In small doses, stress can be beneficial — it can be that boost you need to get everything done. But too much can have negative consequences.
For example, someone who is too stressed may find that she is losing her temper more often, or that she is having a hard time focusing. Stress and anxiety can cause physical symptoms as well, such as rapid breathing, dizziness and sweating. It can also cause trouble sleeping.
How do you know if stress and anxiety are interfering in your sleep? Take a look at your bedtime habits. Do you find yourself bringing your worries of the day, such as about your job or daily life, with you into bed? And do you find yourself thinking about these worries right up until you fall asleep?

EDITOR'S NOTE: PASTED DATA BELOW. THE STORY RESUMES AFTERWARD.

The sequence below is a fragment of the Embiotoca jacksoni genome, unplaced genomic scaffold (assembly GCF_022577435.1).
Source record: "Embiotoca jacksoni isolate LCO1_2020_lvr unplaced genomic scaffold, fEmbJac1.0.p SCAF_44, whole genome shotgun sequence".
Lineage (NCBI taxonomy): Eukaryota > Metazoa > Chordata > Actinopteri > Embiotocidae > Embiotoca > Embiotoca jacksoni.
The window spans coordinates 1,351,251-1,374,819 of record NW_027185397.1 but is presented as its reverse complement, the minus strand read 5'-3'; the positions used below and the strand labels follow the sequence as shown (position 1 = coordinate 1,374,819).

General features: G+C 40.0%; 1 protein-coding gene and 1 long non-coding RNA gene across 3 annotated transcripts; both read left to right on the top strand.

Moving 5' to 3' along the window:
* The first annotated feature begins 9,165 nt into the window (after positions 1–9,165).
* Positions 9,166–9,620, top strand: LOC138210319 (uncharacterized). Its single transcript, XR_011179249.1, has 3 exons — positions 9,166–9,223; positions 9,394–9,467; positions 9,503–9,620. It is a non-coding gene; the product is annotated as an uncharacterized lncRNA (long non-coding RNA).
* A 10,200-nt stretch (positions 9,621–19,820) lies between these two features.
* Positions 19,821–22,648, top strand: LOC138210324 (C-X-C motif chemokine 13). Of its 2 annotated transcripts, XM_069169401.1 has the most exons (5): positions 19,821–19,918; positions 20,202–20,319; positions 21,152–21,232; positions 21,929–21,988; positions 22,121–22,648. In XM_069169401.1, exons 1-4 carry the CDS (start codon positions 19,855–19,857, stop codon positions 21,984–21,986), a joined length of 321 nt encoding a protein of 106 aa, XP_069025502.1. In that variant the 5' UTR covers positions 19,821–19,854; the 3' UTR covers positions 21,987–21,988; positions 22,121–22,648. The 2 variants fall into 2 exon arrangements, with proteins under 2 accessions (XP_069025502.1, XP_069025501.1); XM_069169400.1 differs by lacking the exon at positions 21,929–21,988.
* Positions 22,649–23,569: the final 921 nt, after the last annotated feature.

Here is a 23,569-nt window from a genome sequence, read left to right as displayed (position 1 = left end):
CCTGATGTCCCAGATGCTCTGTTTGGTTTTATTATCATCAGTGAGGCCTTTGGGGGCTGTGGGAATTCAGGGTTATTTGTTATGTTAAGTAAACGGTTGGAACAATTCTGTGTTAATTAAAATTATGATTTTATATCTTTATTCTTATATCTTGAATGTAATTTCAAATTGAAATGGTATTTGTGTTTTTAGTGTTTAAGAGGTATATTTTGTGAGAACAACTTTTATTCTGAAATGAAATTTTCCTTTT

Having that stress and anxiety with you when you are trying to sleep may make it difficult to fall asleep at night or it may wake you up in the middle of the night.
Better Health Channel recommended having 30 minutes of “worry time,” which is done several hours before going to bed. During this “worry time,” you allow yourself 30 minutes to worry about the things you usually do when you are trying to go to sleep. When those 30 minutes are up (it may be helpful to set an alarm), tell yourself that you are done worrying for the day.
Relaxation techniques can also be helpful for getting nighttime worrying under control. Different options include deep breathing, meditation and guided imagery.
Some of the relaxation techniques for nighttime worrying can also help with muscle tension, such as